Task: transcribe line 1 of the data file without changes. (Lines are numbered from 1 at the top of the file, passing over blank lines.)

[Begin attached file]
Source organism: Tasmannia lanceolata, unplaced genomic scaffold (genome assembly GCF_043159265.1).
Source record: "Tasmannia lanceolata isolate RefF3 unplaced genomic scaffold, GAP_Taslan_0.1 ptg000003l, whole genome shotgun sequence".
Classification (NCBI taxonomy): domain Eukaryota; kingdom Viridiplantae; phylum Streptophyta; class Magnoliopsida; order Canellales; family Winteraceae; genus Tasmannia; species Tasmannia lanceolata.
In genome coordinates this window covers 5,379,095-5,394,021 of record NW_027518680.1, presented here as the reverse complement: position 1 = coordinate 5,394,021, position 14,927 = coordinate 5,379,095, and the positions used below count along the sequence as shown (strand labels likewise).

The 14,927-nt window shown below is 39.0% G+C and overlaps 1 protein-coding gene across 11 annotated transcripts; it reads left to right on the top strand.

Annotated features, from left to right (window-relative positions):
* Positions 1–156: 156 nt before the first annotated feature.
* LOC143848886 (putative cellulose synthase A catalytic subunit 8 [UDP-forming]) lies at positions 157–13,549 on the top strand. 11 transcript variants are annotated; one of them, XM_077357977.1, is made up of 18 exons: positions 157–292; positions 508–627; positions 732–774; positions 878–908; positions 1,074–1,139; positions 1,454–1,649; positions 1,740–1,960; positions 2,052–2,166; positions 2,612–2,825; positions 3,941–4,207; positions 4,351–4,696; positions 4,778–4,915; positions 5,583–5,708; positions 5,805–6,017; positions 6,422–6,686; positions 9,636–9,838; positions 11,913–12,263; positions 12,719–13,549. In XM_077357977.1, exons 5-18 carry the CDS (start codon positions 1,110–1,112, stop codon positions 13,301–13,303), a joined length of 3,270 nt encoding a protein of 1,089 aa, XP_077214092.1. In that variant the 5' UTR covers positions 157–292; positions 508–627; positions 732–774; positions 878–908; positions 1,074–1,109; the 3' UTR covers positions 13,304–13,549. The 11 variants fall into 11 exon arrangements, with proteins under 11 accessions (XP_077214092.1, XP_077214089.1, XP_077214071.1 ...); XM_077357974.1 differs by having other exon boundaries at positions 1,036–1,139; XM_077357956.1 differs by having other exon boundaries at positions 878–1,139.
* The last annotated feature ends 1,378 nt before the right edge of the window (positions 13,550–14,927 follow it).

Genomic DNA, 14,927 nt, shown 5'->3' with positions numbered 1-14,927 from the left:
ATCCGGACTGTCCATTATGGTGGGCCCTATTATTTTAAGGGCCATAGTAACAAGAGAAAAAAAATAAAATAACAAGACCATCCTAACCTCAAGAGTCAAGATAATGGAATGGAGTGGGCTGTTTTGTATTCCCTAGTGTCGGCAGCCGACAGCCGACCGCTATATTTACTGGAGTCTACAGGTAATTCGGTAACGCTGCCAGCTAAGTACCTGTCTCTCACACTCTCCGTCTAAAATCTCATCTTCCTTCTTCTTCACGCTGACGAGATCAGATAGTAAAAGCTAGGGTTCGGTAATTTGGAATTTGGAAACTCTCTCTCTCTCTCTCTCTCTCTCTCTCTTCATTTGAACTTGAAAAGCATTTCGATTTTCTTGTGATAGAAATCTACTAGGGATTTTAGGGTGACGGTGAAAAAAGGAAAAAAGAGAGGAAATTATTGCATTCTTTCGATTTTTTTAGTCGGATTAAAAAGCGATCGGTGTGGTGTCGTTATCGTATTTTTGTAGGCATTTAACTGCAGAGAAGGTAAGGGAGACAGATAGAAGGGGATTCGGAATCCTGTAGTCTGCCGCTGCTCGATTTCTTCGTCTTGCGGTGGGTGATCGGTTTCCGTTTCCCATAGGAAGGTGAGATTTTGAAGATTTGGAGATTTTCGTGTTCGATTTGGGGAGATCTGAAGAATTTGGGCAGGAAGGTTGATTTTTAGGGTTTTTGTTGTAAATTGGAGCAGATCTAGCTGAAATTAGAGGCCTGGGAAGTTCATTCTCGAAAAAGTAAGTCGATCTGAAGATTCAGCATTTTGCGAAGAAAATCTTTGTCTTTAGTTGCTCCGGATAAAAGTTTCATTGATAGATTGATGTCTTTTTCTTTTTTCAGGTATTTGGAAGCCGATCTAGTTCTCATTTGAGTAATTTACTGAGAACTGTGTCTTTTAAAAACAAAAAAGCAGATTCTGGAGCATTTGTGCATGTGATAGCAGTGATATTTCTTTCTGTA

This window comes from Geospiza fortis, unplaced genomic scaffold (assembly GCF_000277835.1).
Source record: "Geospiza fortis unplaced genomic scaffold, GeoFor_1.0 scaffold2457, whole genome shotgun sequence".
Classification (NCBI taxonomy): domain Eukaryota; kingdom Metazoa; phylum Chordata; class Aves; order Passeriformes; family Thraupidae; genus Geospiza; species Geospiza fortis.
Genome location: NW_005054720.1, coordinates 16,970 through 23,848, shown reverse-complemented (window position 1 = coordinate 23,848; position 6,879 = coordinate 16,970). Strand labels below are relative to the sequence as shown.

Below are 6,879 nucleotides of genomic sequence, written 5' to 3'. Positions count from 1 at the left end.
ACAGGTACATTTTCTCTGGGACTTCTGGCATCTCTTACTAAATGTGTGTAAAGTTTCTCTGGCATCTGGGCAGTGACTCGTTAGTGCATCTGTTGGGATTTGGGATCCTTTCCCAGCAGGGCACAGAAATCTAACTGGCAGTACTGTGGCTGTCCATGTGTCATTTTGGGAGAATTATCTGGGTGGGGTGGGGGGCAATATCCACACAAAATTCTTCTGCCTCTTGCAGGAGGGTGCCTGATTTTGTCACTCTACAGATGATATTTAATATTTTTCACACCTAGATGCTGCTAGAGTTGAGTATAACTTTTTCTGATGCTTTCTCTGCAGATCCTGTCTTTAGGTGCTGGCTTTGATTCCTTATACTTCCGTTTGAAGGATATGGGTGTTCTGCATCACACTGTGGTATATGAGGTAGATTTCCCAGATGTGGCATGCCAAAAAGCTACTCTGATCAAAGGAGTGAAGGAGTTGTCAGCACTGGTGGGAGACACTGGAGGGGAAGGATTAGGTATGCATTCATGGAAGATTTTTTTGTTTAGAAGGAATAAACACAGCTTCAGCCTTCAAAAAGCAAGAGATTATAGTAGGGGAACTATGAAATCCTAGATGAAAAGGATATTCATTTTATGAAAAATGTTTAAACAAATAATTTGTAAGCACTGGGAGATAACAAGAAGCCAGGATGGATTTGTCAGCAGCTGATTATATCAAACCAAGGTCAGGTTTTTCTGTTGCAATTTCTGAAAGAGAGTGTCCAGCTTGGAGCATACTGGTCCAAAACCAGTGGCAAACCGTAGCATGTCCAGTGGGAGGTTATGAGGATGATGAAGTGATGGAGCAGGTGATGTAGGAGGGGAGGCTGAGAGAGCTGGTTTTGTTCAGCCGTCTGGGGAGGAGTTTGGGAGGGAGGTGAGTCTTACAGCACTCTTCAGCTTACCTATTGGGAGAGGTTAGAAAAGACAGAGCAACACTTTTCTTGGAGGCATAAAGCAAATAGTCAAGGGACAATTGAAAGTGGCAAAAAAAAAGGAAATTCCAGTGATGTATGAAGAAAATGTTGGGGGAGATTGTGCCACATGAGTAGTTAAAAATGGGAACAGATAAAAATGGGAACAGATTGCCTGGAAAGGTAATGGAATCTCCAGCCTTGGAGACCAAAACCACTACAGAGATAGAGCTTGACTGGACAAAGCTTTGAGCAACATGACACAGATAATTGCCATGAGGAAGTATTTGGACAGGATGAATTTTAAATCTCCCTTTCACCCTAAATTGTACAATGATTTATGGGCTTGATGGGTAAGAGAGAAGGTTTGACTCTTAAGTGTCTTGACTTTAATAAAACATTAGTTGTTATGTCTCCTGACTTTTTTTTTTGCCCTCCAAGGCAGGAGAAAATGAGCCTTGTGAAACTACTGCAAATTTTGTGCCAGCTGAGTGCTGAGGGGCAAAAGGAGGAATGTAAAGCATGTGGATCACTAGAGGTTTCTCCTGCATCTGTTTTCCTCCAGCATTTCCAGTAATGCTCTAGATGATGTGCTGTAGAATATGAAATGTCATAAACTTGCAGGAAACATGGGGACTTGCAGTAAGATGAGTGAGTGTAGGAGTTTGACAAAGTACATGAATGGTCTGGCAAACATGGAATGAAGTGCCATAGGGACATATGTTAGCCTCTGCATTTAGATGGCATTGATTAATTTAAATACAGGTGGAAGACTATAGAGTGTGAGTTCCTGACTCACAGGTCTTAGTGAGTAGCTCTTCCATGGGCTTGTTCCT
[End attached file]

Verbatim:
Source organism: Tasmannia lanceolata, unplaced genomic scaffold (genome assembly GCF_043159265.1).